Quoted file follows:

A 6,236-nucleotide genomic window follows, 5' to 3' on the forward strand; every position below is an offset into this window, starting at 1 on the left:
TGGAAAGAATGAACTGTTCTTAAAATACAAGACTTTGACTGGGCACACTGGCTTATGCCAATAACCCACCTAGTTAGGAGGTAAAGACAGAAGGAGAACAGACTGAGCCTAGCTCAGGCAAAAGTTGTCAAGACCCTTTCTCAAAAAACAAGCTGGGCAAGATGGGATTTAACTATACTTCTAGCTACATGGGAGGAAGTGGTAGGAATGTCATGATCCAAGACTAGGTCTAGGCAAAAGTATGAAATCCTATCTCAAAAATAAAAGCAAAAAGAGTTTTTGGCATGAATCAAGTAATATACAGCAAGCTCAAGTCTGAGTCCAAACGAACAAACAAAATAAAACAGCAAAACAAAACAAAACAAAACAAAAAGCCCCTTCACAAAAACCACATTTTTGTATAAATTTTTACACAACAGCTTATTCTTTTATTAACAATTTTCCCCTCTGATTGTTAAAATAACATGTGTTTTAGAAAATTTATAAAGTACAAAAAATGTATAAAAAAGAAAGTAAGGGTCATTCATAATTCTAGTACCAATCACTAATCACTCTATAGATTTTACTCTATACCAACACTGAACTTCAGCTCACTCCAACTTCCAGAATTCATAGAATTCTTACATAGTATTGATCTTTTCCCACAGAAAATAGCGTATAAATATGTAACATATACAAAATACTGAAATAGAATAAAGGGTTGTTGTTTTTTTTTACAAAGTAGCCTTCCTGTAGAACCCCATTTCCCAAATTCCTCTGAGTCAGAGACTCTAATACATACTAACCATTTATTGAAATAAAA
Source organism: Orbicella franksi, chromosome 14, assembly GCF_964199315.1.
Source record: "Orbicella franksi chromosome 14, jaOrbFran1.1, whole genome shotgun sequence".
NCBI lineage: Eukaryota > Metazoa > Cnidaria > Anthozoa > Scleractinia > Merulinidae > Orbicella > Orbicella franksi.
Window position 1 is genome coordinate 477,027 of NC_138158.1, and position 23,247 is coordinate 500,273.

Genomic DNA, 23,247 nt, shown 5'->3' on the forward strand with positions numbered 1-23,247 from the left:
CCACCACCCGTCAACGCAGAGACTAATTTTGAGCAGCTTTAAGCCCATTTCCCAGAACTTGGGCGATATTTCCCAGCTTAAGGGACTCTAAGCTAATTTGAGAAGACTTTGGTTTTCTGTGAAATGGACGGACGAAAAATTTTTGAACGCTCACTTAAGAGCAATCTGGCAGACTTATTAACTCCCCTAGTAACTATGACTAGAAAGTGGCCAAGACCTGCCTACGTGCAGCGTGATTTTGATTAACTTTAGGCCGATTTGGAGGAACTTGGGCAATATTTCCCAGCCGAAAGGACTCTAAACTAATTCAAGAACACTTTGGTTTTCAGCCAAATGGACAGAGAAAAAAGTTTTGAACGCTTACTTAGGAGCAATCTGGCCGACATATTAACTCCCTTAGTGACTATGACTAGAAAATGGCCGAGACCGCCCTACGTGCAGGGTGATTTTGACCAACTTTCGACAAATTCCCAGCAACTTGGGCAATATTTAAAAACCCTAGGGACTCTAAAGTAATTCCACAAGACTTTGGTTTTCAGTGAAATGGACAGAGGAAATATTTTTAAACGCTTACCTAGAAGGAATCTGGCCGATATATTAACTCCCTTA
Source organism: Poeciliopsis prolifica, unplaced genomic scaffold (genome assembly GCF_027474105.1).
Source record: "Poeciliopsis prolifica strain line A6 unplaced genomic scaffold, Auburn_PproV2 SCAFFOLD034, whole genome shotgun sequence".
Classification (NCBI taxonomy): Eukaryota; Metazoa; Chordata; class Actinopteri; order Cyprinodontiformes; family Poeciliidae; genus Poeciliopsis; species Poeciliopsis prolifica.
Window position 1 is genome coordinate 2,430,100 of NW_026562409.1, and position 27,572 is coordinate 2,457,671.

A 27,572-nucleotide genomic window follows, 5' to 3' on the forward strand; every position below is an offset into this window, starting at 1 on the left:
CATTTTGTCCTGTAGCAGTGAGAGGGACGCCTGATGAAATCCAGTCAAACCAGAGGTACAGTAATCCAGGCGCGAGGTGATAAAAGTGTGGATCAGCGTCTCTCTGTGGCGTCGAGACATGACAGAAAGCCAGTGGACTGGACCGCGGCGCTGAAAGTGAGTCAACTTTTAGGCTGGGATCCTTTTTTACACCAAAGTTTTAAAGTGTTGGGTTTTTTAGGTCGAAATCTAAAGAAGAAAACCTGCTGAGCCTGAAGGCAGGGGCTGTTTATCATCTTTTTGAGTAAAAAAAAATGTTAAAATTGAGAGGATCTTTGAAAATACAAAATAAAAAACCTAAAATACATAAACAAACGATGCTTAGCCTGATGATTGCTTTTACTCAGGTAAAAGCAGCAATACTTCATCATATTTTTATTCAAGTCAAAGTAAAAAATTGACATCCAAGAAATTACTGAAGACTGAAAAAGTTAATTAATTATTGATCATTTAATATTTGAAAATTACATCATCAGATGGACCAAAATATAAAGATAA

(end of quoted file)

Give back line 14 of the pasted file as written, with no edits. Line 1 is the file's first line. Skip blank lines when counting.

CATTTTGTCCTGTAGCAGTGAGAGGGACGCCTGATGAAATCCAGTCAAACCAGAGGTACAGTAATCCAGGCGCGAGGTGATAAAAGTGTGGATCAGCGTCTCTCTGTGGCGTCGAGACATGACAGAAAGCCAGTGGACTGGACCGCGGCGCTGAAAGTGAGTCAACTTTTAGGCTGGGATCCTTTTTTACACCAAAGTTTTAAAGTGTTGGGTTTTTTAGGTCGAAATCTAAAGAAGAAAACCTGCTGAGCCTGAAGGCAGGGGCTGTTTATCATCTTTTTGAGTAAAAAAAAATGTTAAAATTGAGAGGATCTTTGAAAATACAAAATAAAAAACCTAAAATACATAAACAAACGATGCTTAGCCTGATGATTGCTTTTACTCAGGTAAAAGCAGCAATACTTCATCATATTTTTATTCAAGTCAAAGTAAAAAATTGACATCCAAGAAATTACTGAAGACTGAAAAAGTTAATTAATTATTGATCATTTAATATTTGAAAATTACATCATCAGATGGACCAAAATATAAAGATAA